Call for Essays About Any Aspect of Popular Culture, Present or Past

Latest Posts

Bookmark and Share
Text:AAA
Monday, Jul 21, 2014
"There goes a narwhal!" is one of the B-52's most memorable lines. It's also what got John Lennon back into songwriting.

Lots of trouble! Lots of bubble! This is the song that made John Lennon want to make music again.


No, really.


“Rock Lobster” is a landmark song on several fronts. For one, it was the B-52’s first-ever single, released in 1978, and the song that gained them a cult following prior to landing their record deal. Even more than that, “Rock Lobster” has endured the test of time better than more seriously-minded fare from the same era, getting somewhat of a revival during its use in a 2005 episode of Family Guy, and Yoko Ono has even joined the band onstage to make creature noises more than a few times. Between this and “Love Shack”, “Rock Lobster” is one of the B-52’s most iconic songs, bar none.


Bookmark and Share
Text:AAA
Monday, Jul 21, 2014
Reading Trinity of Sin: Pandora #13 triggers familiar memories of Bill Gates’ The Road Ahead, only some of them warm and comforting.

EXCLUSIVE PREVIEW


The Road Ahead, if you read it when it first came out, felt bold and optimistic and you by extension, if you read it right, felt imbued with a sense of It Can Be Done. But back in 1995, the more radical tech visionaries and evangelists bit their tongues in a silent grudge—that perhaps The Road Ahead’s vision didn’t go far enough, that perhaps its vision of integrating tech into a fundamentally unchanged social system didn’t quite harness the real promise of computing.


Bookmark and Share
Text:AAA
Monday, Jul 21, 2014
This week our podcasters continue to traverse the surreal highways and byways of Kentucky Route Zero, as we focus in on its third act.

The surreal world of Kentucky Route Zero continues to fascinate and confound with the release of its third act.


This episode we discuss this act along with the interlude between it and the previous one, The Entertainment.


Bookmark and Share
Text:AAA
Monday, Jul 21, 2014
Michel Gondry goes all out here, bringing both the fanciful wonders and dire circumstances of our couple's doomed affair to breathtaking, eye-popping life.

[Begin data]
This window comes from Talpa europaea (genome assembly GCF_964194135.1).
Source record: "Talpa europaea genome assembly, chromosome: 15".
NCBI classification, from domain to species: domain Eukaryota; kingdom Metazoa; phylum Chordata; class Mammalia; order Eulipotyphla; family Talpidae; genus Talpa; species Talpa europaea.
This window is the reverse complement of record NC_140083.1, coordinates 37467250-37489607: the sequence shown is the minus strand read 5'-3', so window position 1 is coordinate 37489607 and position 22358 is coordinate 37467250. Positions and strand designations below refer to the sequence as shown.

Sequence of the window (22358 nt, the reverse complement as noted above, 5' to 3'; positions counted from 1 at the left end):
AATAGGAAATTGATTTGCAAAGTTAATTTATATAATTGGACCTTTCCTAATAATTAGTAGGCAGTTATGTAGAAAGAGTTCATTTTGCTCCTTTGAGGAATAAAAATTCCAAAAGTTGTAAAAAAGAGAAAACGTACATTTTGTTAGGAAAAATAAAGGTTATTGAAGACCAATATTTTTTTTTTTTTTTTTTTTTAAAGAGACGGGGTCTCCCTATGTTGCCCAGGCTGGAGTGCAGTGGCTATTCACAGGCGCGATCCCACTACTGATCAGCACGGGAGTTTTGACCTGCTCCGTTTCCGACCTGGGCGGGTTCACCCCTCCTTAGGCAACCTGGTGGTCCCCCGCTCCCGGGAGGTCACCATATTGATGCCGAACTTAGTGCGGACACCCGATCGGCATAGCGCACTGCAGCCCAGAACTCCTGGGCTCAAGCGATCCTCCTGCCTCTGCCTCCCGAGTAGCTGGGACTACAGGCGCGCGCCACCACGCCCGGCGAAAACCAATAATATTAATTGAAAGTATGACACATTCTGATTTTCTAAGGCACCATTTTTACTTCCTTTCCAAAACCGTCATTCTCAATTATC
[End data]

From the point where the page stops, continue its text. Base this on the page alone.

It’s been a while since we’ve seen filmmaker Michel Gondry in what we’d call “full Gondry” mode. After his amazing breakthrough, the endearing romantic tragicomedy Eternal Sunshine of the Spotless Mind, he’s made attempts at cult/commercial appeal (Be Kind, Rewind), mainstream blockbusting (the grossly underrated Green Hornet) and a few reasonable reminders of his eccentric penchant (The Science of Sleep,The We and the I).


There have even been a few fascinating documentaries (The Thorn in the Heart, Is the Man Who Is Tall Happy?) thrown in for good measure. Now, the undeniable visualist is back with an adaptation of Boris Vian’s highly experimental 1947 novel Froth of the Daydream (here retitled Mood Indigo). Telling a simplistic tale in a highly surrealistic manner, it would seem right up Gondry’s style over substance alley. And it is. Magnificently so.


Bookmark and Share
Text:AAA
Monday, Jul 21, 2014
by Shyam K. Sriram
A splendid collection of tales of Southerners traveling abroad and children of immigrants living in the South and reflecting on their heritage.

When I was a senior at Purdue, I took a class on “American Regionalism” with Sean “Kip” Robisch, and it completely changed how I looked at literature. From delving into Ken Kesey’s underrated classic, Sometimes a Great Notion to discovering Willa Cather for the first time, Robisch opened a door for me into a world where the physical setting of a novel or poem mattered just as much as its contents and that writing about a place was the highest form of realism.


Now on PopMatters
PM Picks
Announcements
PopMatters' LUCY Giveaway! in PopMatters's Hangs on LockerDome

© 1999-2014 PopMatters.com. All rights reserved.
PopMatters.com™ and PopMatters™ are trademarks
of PopMatters Media, Inc.

PopMatters is wholly independently owned and operated.